What, then, is the force of that 'because'? It is obviously not inferential. We don't come to know that he flipped the switch because of his beliefs and desires. But I think a case can be made for the subordinating conjunction which links reason and action as being clarificatory.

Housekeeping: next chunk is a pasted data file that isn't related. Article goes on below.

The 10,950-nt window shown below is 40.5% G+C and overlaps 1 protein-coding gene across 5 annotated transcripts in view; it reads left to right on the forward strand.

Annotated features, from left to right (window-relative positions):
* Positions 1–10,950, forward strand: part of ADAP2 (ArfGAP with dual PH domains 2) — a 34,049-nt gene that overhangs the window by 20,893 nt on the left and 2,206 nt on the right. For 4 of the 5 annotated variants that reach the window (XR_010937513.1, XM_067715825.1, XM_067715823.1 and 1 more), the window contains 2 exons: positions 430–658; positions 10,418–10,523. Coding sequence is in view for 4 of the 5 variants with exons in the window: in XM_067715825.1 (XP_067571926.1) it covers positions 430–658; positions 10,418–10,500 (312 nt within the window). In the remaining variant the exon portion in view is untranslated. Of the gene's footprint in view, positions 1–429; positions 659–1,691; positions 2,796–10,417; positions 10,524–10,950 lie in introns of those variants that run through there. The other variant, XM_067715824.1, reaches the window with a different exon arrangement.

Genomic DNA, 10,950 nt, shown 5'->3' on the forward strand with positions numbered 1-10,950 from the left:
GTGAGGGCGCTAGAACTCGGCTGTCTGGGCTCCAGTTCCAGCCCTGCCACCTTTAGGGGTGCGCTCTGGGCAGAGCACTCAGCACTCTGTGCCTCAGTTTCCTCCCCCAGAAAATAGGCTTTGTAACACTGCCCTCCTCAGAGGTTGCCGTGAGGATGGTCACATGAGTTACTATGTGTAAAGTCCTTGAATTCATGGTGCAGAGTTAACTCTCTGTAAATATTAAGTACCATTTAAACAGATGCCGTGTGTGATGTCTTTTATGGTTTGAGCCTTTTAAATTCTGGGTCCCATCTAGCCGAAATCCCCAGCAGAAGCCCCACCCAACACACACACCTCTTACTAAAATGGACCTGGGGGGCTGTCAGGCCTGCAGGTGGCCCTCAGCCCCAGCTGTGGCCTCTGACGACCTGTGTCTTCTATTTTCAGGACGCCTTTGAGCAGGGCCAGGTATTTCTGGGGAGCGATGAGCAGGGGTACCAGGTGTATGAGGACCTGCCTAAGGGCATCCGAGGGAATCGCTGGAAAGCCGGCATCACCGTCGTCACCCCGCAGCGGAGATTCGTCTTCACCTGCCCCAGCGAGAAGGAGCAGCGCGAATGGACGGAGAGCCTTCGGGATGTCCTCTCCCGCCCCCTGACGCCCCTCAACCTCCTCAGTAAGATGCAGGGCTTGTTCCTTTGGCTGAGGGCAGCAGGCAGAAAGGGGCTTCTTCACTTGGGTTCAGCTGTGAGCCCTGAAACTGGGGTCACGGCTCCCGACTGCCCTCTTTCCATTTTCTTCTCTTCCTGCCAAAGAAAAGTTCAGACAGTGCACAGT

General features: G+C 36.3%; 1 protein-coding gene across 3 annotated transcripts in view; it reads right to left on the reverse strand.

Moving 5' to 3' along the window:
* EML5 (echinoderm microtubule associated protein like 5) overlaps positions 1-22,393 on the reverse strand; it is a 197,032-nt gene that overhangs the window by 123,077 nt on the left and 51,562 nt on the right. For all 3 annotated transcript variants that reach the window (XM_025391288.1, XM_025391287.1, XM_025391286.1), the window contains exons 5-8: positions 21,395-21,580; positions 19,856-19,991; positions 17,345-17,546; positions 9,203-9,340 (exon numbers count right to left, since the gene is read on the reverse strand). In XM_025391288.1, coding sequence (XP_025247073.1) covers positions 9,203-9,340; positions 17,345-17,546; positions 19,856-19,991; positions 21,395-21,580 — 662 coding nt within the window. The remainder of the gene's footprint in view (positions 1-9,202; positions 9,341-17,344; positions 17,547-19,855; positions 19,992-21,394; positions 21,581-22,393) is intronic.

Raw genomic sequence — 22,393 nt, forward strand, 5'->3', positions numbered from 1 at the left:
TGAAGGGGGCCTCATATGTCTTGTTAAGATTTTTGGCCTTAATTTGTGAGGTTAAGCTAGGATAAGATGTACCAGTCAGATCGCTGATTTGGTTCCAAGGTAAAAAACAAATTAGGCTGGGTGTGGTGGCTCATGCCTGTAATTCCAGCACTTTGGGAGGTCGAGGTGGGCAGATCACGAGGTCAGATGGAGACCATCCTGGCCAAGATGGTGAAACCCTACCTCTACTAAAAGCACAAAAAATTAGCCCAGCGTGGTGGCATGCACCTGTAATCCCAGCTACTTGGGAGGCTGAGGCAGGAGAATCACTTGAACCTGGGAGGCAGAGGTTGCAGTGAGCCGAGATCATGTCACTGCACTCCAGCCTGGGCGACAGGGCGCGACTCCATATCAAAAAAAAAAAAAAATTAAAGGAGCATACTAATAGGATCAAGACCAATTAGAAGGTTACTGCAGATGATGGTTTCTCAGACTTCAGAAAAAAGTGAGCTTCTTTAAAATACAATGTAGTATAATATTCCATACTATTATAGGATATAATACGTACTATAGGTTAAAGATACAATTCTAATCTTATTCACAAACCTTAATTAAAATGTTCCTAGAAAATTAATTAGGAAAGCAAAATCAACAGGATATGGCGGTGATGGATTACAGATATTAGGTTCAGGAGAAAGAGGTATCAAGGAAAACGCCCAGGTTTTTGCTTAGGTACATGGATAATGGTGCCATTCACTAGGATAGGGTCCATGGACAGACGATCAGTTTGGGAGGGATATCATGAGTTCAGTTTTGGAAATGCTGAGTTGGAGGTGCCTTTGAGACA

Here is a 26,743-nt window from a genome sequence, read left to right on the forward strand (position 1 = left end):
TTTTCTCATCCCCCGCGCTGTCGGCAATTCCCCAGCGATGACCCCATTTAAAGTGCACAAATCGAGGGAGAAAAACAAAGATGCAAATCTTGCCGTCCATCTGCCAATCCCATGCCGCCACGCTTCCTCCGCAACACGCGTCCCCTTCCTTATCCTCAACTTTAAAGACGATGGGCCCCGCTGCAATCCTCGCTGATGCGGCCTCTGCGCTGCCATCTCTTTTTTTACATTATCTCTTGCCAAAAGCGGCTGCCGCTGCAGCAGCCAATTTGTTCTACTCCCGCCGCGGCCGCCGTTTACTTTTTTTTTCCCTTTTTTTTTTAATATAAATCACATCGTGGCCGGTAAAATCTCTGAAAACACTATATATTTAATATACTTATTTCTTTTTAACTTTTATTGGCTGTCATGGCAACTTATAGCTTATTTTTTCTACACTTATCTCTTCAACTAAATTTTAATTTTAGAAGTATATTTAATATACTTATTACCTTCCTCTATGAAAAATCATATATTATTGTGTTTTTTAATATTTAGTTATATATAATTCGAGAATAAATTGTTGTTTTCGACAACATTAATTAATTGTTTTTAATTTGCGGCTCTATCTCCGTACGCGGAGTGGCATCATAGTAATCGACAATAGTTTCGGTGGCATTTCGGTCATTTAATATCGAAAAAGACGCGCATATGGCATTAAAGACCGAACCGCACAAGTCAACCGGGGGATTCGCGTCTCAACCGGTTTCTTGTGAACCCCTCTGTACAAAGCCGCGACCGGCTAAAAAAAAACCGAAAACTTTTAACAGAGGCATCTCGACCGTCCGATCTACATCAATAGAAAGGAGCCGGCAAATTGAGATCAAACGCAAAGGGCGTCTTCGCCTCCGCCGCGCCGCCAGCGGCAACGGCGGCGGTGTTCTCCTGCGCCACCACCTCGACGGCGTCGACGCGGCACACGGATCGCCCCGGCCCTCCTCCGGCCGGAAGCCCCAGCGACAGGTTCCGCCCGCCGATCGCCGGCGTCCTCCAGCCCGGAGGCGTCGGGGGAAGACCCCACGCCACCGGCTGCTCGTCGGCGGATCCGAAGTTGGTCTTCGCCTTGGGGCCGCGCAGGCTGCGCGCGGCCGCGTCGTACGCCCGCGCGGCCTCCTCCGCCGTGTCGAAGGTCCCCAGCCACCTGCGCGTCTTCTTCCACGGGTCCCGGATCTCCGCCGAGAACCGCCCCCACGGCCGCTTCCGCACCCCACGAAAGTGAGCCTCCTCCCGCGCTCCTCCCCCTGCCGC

Consider the case of motion sickness, which is also defined in terms of its causes. If I asked "why am I experiencing motion sickness?," you cannot answer "because of the motion." If you did answer in this way, your answer might rightly be construed as a rejection of the question—"what else," you might be wondering, "did you want to know, that you didn't already know?!" Now consider the following response to the same why-question: "because of the movement of the boat." This seems like a perfectly good response to the same question. But notice that boat-movement is just a kind of movement. Why would citing a kind of movement be a good answer to the question, when citing movement in general is not? In fact, I don't think it is an answer to the why-question at all. It's rather an informative rejection of the question. Why-questions are answered when we cite some event in the causal stream leading up to explanandum, which is not already specified by the explanandum (see Woodward's non-triviality requirement in the previous post). Since the sickness is already known to be caused by motion, saying that motion is, further, boat-motion doesn't satisfy this requirement. What the response is doing is not causally explaining the motion sickness, but rather clarifying for the interlocutor what kind of motion sickness he/she has—boat or seasickness. The subordinating conjunction in the claim, "I am experiencing motion sickness because of the movement of the boat," is clarificatory rather than causally explanatory. It says what I mean by motion sickness in this instance—seasickness.